When you get your produce from a farmer’s market or CSA, it sometimes looks a little different than at the grocery store. For one thing, it’s not as perfect looking and usually not as clean, both of which I’m completely alright with. Straight carrots are highly overrated. But there’s also the issue of greens; supermarket turnips and beets often don’t have the greens attached at the store. But our recent turnips and beets from our CSA have. I always feel a little guilty throwing out fresh, organic produce that I paid good money for, so I opted to turn the greens into pesto.
This recipe isn’t as much of a recipe as it is a guideline for getting started. In short, you add your greens into the food processor with olive oil and whatever other additions you’d like, process until it reaches your preferred pesto consistency and enjoy. This recipe can be easily stored in the freezer for later use, which is perfect because the fresher your greens are when you make this, the better it will taste.
Spring Greens Pesto
For the Pesto
- 8 cups mixed beet and turnip greens washed and stems removed
- 2 stalks green garlic cut into inch long pieces
- olive oil
- Parmesan cheese
- other herbs
- pine nuts
- sun-dried tomatoes
- Add 1/3 of the beet and turnip greens to the food processor. Pulse to chop. When the greens are chopped enough to allow room for more greens, add the same amount again and pulse to chop.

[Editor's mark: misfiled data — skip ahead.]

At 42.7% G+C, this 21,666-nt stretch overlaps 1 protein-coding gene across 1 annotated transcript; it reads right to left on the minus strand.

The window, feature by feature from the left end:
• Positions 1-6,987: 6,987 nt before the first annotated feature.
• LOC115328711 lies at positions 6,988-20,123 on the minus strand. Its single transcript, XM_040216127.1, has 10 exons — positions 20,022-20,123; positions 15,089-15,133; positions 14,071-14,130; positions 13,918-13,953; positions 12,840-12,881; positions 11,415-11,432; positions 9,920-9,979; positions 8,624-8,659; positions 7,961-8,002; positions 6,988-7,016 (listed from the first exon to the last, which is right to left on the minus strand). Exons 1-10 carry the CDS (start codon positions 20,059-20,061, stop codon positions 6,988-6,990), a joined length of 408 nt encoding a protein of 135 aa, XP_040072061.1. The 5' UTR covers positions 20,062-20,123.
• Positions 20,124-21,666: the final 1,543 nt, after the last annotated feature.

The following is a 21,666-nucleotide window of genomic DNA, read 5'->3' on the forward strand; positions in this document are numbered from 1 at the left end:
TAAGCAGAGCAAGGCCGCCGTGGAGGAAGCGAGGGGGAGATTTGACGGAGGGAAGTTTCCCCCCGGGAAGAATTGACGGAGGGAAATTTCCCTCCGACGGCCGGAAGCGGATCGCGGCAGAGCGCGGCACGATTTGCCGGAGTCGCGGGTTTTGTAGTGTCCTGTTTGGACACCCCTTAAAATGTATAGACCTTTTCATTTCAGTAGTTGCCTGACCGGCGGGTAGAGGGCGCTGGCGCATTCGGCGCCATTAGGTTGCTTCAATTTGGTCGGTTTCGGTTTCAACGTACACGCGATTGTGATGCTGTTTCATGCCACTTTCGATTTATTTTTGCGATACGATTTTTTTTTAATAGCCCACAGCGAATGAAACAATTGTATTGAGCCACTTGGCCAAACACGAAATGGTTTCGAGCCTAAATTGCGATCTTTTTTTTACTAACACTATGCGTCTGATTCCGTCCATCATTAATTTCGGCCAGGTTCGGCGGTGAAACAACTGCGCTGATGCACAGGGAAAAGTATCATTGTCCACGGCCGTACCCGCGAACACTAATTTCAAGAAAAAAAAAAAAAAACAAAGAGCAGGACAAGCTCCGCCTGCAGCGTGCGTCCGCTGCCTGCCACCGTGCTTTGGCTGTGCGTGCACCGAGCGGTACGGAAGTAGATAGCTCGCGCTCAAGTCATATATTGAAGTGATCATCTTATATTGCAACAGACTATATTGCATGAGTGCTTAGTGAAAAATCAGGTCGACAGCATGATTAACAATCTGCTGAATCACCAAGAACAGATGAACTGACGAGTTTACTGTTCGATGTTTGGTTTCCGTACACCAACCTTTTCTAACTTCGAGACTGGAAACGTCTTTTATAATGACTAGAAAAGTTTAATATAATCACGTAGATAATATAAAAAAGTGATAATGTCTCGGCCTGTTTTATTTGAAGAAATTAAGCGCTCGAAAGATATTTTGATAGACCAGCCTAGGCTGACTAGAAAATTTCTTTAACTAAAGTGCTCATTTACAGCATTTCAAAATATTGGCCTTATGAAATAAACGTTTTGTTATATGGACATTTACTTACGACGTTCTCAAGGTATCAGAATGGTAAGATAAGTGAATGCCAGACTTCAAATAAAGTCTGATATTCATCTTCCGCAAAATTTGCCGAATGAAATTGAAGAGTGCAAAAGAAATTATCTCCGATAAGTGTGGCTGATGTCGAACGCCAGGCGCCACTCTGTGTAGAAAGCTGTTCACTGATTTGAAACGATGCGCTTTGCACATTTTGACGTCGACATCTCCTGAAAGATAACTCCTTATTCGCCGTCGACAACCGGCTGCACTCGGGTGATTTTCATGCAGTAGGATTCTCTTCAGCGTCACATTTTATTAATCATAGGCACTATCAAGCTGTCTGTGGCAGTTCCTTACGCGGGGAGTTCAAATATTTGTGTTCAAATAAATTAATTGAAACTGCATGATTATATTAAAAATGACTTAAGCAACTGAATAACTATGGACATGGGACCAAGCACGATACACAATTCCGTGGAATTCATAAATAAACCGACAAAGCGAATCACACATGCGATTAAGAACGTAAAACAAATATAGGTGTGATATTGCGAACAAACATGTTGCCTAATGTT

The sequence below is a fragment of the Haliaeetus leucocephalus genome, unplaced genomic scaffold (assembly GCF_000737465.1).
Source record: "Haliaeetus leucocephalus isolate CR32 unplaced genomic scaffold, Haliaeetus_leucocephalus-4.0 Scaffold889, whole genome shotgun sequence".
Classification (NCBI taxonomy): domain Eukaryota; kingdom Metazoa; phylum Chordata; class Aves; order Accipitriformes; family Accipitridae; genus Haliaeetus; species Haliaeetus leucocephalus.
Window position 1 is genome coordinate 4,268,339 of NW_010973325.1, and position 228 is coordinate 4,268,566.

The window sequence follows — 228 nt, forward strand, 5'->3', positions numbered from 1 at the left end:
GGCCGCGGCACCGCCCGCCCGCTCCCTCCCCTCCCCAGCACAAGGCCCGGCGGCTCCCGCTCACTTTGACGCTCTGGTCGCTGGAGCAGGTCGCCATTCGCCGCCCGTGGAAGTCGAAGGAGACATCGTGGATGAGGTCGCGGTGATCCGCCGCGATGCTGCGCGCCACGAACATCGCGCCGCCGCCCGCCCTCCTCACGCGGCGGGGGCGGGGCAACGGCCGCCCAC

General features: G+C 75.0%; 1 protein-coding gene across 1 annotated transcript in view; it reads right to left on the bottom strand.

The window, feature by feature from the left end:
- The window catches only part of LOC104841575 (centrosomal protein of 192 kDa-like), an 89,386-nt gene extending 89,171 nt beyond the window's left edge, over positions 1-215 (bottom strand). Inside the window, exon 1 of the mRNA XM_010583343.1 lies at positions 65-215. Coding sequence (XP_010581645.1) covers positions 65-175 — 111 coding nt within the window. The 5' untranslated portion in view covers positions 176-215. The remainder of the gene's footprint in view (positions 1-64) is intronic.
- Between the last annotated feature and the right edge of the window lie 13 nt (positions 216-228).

- Add the last of the greens and the green garlic, as well as any other additions you're using, to your food processor. Drizzle in olive oil by going around the bowl of the food processor 4 times. Pulse until all ingredients are evenly sized and well mixed.
- Add additional olive oil and continue to process until the pesto develops the consistency you prefer.
- Use immediately, store in the refrigerator or freeze. This pesto can be used on pasta, as a sandwich spread, stirred into soup or in a multitude of other applications.
I love turnip and beet greens, sauteed in some EVOO with garlic and lemon, probably more than the root veggies themselves. Does that make me weird?
No, it makes you awesome!
Thank goodness I just read this.
a) I didn’t know what “green garlic” was, but it’s sitting on my counter right now. (I thought it might be some type of scallion.)
b) I have a ton of greens from my farm share that i don’t know what to do with.
c). Pesto extravaganza coming up! (I was already going to make the scape pesto I’ve been reading so much about.)
So glad I could help! I believe that technically green garlic is garlic that just isn’t fully matured before it’s harvested. At any rate, it’s delicious. Let me know how your pesto turns out!